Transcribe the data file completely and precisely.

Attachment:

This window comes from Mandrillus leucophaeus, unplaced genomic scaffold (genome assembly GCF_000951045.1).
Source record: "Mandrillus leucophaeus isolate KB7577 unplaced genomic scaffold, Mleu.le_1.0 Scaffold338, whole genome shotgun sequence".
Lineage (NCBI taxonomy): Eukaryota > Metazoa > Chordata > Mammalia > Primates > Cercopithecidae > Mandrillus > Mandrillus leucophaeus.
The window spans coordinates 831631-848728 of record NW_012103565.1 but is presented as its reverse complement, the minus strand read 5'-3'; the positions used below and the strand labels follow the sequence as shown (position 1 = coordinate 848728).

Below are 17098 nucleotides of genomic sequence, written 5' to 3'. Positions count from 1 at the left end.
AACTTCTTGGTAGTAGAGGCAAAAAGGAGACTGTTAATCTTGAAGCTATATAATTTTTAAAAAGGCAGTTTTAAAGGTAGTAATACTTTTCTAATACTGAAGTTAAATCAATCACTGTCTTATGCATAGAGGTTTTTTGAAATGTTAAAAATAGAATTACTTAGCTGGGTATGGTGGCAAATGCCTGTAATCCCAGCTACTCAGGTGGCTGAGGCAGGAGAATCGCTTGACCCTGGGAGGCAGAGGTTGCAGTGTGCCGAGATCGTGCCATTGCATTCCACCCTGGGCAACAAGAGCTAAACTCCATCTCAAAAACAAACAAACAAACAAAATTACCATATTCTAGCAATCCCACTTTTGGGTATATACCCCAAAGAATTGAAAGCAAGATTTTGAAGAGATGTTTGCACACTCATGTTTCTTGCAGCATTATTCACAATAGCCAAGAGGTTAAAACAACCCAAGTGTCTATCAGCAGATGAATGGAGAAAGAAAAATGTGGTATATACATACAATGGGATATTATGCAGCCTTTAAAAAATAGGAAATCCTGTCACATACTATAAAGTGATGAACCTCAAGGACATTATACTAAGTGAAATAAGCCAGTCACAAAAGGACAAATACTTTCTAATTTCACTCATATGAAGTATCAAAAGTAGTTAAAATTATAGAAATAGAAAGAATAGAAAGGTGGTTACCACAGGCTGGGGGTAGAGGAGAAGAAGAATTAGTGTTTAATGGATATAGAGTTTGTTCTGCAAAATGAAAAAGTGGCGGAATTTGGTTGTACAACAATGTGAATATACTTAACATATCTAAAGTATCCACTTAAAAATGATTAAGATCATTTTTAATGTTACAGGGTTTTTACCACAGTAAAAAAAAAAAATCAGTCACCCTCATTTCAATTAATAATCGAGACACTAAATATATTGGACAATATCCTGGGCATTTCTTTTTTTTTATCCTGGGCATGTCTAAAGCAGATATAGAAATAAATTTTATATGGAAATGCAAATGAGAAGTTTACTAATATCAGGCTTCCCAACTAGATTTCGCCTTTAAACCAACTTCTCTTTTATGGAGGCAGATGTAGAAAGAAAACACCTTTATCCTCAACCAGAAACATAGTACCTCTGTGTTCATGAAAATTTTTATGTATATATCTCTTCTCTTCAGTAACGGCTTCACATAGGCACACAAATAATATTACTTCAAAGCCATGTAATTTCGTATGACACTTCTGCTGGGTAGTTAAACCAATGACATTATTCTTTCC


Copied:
This window comes from Mandrillus leucophaeus, unplaced genomic scaffold (genome assembly GCF_000951045.1).
Source record: "Mandrillus leucophaeus isolate KB7577 unplaced genomic scaffold, Mleu.le_1.0 Scaffold338, whole genome shotgun sequence".
Lineage (NCBI taxonomy): Eukaryota > Metazoa > Chordata > Mammalia > Primates > Cercopithecidae > Mandrillus > Mandrillus leucophaeus.
The window spans coordinates 831631-848728 of record NW_012103565.1 but is presented as its reverse complement, the minus strand read 5'-3'; the positions used below and the strand labels follow the sequence as shown (position 1 = coordinate 848728).

Below are 17098 nucleotides of genomic sequence, written 5' to 3'. Positions count from 1 at the left end.
AACTTCTTGGTAGTAGAGGCAAAAAGGAGACTGTTAATCTTGAAGCTATATAATTTTTAAAAAGGCAGTTTTAAAGGTAGTAATACTTTTCTAATACTGAAGTTAAATCAATCACTGTCTTATGCATAGAGGTTTTTTGAAATGTTAAAAATAGAATTACTTAGCTGGGTATGGTGGCAAATGCCTGTAATCCCAGCTACTCAGGTGGCTGAGGCAGGAGAATCGCTTGACCCTGGGAGGCAGAGGTTGCAGTGTGCCGAGATCGTGCCATTGCATTCCACCCTGGGCAACAAGAGCTAAACTCCATCTCAAAAACAAACAAACAAACAAAATTACCATATTCTAGCAATCCCACTTTTGGGTATATACCCCAAAGAATTGAAAGCAAGATTTTGAAGAGATGTTTGCACACTCATGTTTCTTGCAGCATTATTCACAATAGCCAAGAGGTTAAAACAACCCAAGTGTCTATCAGCAGATGAATGGAGAAAGAAAAATGTGGTATATACATACAATGGGATATTATGCAGCCTTTAAAAAATAGGAAATCCTGTCACATACTATAAAGTGATGAACCTCAAGGACATTATACTAAGTGAAATAAGCCAGTCACAAAAGGACAAATACTTTCTAATTTCACTCATATGAAGTATCAAAAGTAGTTAAAATTATAGAAATAGAAAGAATAGAAAGGTGGTTACCACAGGCTGGGGGTAGAGGAGAAGAAGAATTAGTGTTTAATGGATATAGAGTTTGTTCTGCAAAATGAAAAAGTGGCGGAATTTGGTTGTACAACAATGTGAATATACTTAACATATCTAAAGTATCCACTTAAAAATGATTAAGATCATTTTTAATGTTACAGGGTTTTTACCACAGTAAAAAAAAAAAATCAGTCACCCTCATTTCAATTAATAATCGAGACACTAAATATATTGGACAATATCCTGGGCATTTCTTTTTTTTTATCCTGGGCATGTCTAAAGCAGATATAGAAATAAATTTTATATGGAAATGCAAATGAGAAGTTTACTAATATCAGGCTTCCCAACTAGATTTCGCCTTTAAACCAACTTCTCTTTTATGGAGGCAGATGTAGAAAGAAAACACCTTTATCCTCAACCAGAAACATAGTACCTCTGTGTTCATGAAAATTTTTATGTATATATCTCTTCTCTTCAGTAACGGCTTCACATAGGCACACAAATAATATTACTTCAAAGCCATGTAATTTCGTATGACACTTCTGCTGGGTAGTTAAACCAATGACATTATTCTTTCC